Last week, a new hashtag was introduced. And this week it continues to go viral as women are tweeting, talking and arguing over whether or not they’re going to #banbossy or pull a Kelis and be their bossy best.
The campaign to eliminate the word “bossy” from how we describe little girls and grown women who aren’t shy or demure was started by a partnership between the Girl Scouts and Sheryl Sandberg, COO of Facebook and author of the bestseller Lean In: Women, Work and the Will to Lead. Sandberg believes that it will be much harder to have a generation of female leaders if that word doesn’t disappear. “When a little boy asserts himself, he's called a 'leader.'” Yet when a little girl does the same, she risks being branded 'bossy,'" it says on the campaign’s official website. “Words like bossy send a message: don't raise your hand or speak up.”
And because the easiest way to get a movement underway is for it to go viral, they asked people to head to Twitter and tweet their support to #banbossy. So far, thousands have pledged that they are done saying phrases like “You sure are bossy” to take-charge, opinionated women and girls. Plus, stars like the idea, too. Esperanza Spalding is in, tweeting “I pledge to #banbossy.” Alicia Keys is in. Beyoncé isn’t just in, she starred in a video posted to the Ban Bossy website and says, “I’m not bossy. I’m the boss.”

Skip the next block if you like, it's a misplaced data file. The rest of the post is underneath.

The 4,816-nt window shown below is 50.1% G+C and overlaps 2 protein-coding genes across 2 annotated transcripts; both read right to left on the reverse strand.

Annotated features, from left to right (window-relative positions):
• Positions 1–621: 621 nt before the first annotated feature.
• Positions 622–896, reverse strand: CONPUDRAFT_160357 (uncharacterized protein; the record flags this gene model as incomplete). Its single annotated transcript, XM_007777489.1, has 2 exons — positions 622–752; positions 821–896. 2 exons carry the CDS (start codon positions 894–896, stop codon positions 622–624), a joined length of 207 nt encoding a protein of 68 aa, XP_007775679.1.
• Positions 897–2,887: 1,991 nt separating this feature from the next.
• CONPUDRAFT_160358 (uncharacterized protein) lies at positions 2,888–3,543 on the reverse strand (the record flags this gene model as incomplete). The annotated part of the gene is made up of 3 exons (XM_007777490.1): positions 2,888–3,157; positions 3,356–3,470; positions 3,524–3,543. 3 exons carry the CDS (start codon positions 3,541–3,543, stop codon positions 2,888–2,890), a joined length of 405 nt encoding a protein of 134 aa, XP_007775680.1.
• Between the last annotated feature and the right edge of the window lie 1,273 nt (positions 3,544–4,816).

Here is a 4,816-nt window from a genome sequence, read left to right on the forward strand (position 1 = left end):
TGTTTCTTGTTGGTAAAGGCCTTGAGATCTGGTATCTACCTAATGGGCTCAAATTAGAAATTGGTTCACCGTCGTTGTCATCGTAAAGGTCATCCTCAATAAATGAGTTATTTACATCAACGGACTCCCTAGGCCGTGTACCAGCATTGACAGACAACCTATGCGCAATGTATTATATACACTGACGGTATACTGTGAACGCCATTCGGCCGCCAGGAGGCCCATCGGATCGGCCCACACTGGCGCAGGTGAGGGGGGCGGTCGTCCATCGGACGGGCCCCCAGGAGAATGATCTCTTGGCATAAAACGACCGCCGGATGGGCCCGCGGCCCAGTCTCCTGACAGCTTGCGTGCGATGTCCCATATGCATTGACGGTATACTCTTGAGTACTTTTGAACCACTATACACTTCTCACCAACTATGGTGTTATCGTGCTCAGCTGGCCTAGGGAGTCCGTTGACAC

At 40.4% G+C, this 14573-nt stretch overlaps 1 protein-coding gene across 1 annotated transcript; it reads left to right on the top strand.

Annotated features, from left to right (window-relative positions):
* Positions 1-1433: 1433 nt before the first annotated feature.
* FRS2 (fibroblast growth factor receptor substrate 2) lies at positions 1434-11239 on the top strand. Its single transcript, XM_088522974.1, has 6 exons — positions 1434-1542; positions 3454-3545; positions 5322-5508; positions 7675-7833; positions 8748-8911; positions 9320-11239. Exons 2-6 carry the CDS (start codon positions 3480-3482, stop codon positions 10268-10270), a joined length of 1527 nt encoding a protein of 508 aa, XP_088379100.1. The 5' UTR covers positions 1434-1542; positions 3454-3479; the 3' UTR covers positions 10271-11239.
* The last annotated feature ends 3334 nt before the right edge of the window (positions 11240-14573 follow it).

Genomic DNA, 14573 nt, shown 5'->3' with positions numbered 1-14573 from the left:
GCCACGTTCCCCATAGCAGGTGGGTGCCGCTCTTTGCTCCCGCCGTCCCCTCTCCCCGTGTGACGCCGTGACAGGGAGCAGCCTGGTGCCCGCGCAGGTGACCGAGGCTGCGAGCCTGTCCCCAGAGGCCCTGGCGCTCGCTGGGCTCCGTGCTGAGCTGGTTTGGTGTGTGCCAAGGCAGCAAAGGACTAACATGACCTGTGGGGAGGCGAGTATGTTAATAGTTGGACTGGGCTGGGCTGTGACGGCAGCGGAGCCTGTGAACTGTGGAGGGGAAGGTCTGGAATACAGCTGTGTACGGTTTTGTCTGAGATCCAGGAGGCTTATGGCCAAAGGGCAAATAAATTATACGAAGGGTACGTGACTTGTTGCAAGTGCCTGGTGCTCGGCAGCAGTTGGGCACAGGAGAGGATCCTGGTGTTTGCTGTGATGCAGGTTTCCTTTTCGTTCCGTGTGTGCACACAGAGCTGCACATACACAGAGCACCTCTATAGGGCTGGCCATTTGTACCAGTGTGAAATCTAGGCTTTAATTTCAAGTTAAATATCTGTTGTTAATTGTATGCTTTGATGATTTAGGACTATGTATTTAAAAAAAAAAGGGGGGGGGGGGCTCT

But not everyone agrees with Bey. Black feminist icon Bell Hooks tweeted “Don’t ban bossy. Be bossy and proud.” Cultural critic Denene Millner called the campaign “dumb.” And quite a few people agreed with Ann Friedman who wrote an essay arguing that the Ban Bossy movement wants to “try to expand girls’ options by restricting the way we talk about them. It’s counterintuitive, and it makes feminists look like thought police rather than the expansive forward-thinkers we really are.”
Of course some feel like there is nothing more expansive and forward-thinking than believing you can act and be your truest self without fear of being labeled a bad word. And then, of course, others don’t see “bossy” as a bad word, but instead an adjective that connotes a certain level of attitude and control. For every story of a woman who felt oppressed by the word, there is one who proudly claims it as her own.
Fortunately, all of this editorializing about the campaign on Twitter, blogs and talk radio shows means that everyone is going to be talking about the other b-word for quite some time. It can give parents and educators a chance to check themselves and consider if they have been using a double standard with assertive little girls and boys. It will also provide awareness to us: if you feel bad when people call you “bossy,” you are not alone. In the meantime, keep doing what you’re doing and ignore anyone who tries to steal your assertive shine—because, as Beyoncé said, “I’m the boss.”
The opinions expressed here do not necessarily reflect those of BET Networks.
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